Edited by Graeme B. Dinwoodie
Chapter 4: The applicability of diminishing returns law to the patent system
Innovation and invention represent the single best opportunity for an economy to overstep diminishing returns and achieve economic growth by creating new goods and services. Innovation can be thought of as an input in the production process, which can be used many times at no additional cost once it has been generated. Innovation provides new products and services in the market, which is why innovative economies are not constrained in their growth by the law of diminishing returns due to the fact that they grow not by making more of the same, but by making new, better and more diverse goods and services. This means that new patents to protect different ideas are created by many inventors to avoid the law of diminishing returns, but each invention itself is still subject to this law or will be decreased in value during time. Patents are the most important and widely used legal instruments for protecting the intellectual property rights of invention. To be patentable, an invention should be novel, unique, useful, non-obvious and capable of some practical (commercial and industrial) application as can be specified in the patent laws worldwide (Langinier and Moschini, 2002). A patent can be viewed as a contract between society as a whole (licensee) and an individual inventor (patentee).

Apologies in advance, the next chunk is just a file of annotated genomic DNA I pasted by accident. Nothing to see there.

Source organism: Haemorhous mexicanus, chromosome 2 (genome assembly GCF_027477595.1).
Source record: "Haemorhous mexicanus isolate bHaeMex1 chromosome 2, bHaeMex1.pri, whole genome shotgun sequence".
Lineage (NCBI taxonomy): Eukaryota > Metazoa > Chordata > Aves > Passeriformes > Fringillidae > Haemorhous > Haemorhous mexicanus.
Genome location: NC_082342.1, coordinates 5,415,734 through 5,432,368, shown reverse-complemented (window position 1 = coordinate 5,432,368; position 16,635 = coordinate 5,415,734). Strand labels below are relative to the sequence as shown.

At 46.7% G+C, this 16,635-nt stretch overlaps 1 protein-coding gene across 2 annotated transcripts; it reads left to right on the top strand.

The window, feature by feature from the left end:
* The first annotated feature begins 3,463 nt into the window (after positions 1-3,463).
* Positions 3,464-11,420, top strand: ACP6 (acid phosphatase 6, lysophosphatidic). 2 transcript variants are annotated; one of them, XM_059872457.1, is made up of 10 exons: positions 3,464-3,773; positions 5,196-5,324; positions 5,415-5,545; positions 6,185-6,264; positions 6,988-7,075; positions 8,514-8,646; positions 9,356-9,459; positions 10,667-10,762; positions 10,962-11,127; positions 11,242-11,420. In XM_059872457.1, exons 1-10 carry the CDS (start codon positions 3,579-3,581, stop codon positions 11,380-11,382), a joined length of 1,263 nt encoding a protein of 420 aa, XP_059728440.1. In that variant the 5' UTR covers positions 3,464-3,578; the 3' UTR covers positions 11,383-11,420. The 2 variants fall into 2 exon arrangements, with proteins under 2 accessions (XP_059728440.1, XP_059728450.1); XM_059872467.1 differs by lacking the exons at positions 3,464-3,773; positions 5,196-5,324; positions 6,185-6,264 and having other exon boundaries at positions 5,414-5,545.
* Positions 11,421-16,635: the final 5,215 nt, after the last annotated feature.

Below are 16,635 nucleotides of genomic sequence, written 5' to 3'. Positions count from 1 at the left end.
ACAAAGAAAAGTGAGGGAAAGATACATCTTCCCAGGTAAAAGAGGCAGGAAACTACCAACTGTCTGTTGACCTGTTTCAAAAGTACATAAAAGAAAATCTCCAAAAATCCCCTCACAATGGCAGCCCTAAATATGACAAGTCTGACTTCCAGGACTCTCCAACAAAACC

You are not authenticated to view the full text of this chapter or article.